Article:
Code of Practice for the Welfare of Laying Hens and Pullets

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The new Code of Practice for the Welfare of Laying Hens and Pullets came into force on 8 August 2018.

The Code was last updated in 2002. The draft Code was laid before Parliament on 5 June for a period of 40 days and came into force on Wednesday 8 August. It applies to England only and replaces the Code of Recommendations for the Welfare of Livestock: Laying Hens, which was issued in 2002.

What does the new code mean for producers?

Prior to the new code being adopted, Defra consulted on the proposed document. The NFU put together a comprehensive consultation response with evidence and rationale for all points raised - read the NFU response now (login to access). The animal health and welfare and poultry teams met with the Defra welfare team to discuss the points raised ahead of submitting it; some of which related to terminology, some technical detail and other fundamental policy issues. Many of these points were considered and actioned by Defra before the document was published.

What does this mean for producers?

Following the consultation process, the review of the Code of Practice for the Welfare of Laying Hens and Pullets was broad and as such there were significant changes made to the document with a lot of detail added. With more information and detail the new Code of Practice is lengthier than the previous version.

The code of practice for the welfare of laying hens and pullets is a statutory document and provides interpretation of the legal requirements for producers. All keepers of laying hens and pullets must be familiar with, and meet, the requirements.

There are several amends and additions worth noting in the new code of practice, the requirement for catching is that birds are now held by both legs, there is detail now included for when stopping beak trimming has to be considered – see below. There is now greater detail about the actions which must be taken when specific health issues occur, for example the isolation, treatment or cull of birds if fractures are detected (paragraph 64).

There are several requirements which producers are also already doing, bringing the new code of practice in line with industry standards, this includes requirements for the health and welfare plan, the inclusion of contingency planning and the introduction of recommended routine outcome measures. The addition of definitions, which hadn’t been included before, now add greater clarity to the meaning of the included terms.

CATCHING - paragraph 124

Text published in the new Code of PracticeNFU lobbying
When catching laying hens in cages, they must be removed from the cage singly to avoid injury or suffering and must be held by both legs. The breast should be supported during removal from the cage. Hens in non-cage systems, must also be caught and held by both legs. In all systems, hens should only be carried by both legs and care should be taken to avoid hitting solid objects particularly if wings are flapping. They must not be carried by their wings, head, tail or neck. The number of hens carried will depend upon the size of the hen and the ability of the carrier, but a maximum of three per hand must not be exceeded.  Distances which hens are carried should be minimised as far as possible, for example, by bringing transport containers as close as possible to the hens.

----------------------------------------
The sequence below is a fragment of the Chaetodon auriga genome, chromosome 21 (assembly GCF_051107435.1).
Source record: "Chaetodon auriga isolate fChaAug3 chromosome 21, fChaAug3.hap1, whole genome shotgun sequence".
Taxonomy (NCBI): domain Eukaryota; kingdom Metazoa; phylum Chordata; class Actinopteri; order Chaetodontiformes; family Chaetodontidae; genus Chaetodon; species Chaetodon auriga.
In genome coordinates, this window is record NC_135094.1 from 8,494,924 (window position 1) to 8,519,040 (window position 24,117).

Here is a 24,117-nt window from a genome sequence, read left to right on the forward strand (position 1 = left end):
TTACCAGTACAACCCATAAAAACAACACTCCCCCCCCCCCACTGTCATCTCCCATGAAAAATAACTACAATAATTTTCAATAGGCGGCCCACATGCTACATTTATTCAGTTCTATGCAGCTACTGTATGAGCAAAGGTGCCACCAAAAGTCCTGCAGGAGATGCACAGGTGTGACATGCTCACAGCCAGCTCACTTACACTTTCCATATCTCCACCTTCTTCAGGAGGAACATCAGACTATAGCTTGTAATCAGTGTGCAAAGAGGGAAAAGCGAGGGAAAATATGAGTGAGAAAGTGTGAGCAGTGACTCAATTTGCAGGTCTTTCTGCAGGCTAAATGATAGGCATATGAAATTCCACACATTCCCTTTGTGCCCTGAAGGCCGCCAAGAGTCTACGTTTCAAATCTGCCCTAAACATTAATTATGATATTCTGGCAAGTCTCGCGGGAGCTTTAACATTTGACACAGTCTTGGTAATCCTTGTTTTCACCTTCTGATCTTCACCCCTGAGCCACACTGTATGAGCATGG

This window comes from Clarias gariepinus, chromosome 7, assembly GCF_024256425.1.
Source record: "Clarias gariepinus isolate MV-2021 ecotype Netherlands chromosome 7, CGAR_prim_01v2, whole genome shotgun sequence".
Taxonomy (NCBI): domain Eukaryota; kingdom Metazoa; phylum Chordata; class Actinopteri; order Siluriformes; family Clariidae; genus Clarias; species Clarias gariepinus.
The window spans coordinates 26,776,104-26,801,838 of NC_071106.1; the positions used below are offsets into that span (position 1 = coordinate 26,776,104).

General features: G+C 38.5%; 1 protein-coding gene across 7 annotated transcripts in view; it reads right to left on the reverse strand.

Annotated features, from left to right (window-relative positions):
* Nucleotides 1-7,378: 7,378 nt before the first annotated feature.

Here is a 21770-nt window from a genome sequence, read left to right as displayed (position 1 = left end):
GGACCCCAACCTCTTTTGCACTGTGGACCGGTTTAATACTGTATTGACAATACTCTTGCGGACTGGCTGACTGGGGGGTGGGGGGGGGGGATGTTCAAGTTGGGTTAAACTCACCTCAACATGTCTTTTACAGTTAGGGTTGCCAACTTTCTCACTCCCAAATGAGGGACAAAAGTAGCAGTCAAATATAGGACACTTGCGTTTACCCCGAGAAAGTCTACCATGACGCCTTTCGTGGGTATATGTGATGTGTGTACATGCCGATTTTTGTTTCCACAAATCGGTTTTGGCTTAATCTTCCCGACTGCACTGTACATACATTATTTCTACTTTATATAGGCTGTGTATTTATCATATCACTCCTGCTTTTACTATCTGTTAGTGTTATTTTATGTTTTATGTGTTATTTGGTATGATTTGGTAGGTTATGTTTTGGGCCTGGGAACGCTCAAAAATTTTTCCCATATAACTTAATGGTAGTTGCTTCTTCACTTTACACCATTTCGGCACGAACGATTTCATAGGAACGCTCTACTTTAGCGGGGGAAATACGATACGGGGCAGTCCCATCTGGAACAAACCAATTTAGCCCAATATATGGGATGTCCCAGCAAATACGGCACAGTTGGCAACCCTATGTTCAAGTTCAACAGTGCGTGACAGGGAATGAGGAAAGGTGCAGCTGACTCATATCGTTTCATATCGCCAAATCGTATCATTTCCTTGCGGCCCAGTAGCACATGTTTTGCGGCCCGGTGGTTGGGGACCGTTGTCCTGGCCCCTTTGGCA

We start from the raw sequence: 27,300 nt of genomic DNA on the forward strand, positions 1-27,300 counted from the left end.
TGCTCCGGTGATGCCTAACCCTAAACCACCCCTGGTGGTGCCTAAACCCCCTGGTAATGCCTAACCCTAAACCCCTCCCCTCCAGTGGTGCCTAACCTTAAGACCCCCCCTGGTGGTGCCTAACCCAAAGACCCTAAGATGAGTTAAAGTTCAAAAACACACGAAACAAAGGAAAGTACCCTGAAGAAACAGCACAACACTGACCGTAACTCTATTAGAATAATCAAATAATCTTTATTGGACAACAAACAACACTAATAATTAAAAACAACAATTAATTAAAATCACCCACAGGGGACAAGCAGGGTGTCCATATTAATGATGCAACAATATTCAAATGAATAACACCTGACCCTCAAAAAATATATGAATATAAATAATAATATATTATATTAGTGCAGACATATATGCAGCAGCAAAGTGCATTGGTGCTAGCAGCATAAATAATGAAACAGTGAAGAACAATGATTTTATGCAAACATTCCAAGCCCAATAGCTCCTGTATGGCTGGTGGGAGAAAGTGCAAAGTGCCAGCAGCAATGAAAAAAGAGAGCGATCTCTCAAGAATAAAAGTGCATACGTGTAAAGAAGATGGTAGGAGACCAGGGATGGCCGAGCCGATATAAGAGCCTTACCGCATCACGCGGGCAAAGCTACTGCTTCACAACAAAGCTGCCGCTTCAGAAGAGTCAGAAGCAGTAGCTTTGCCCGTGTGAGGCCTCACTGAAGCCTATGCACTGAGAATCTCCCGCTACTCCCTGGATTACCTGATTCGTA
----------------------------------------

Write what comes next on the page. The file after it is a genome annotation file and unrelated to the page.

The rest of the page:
The NFU pushed back on the requirements in both this document and when this was raised within the review of the meat chickens and meat breeding chickens code of practice. Points were raised referring to current practice, the additional cost, the Red Tractor Chicken Catching and Transport Standards (2017) which are widely recognised by industry and also the limited control producers have.

However, following NGO pressure, Government did not include the text suggested by the NFU and other industry stakeholders. The text in the code of practice for laying hens therefore matches the text within the code of practice for meat chickens and meat breeding chickens, which passed through parliament in March 2018.

BEAK TRIMMING - paragraphs 59 and 104

Text published in the new  Code of PracticeNFU lobbying
Once all management strategies are in place and good feather cover is achieved throughout lay for at least two consecutive flocks, stopping beak trimming in future flocks should be actively considered, in consultation with a veterinary surgeon and other appropriately qualified technical advisors.

The NFU pushed back on the original suggested text, which was more challenging for producers to meet, and negotiated to have more proportionate and relevant text.

There are a number of caveats within the text to ensure that the decision to stop beak trimming is evidence-based with veterinary consideration.

Last edited on: 03:08:2018

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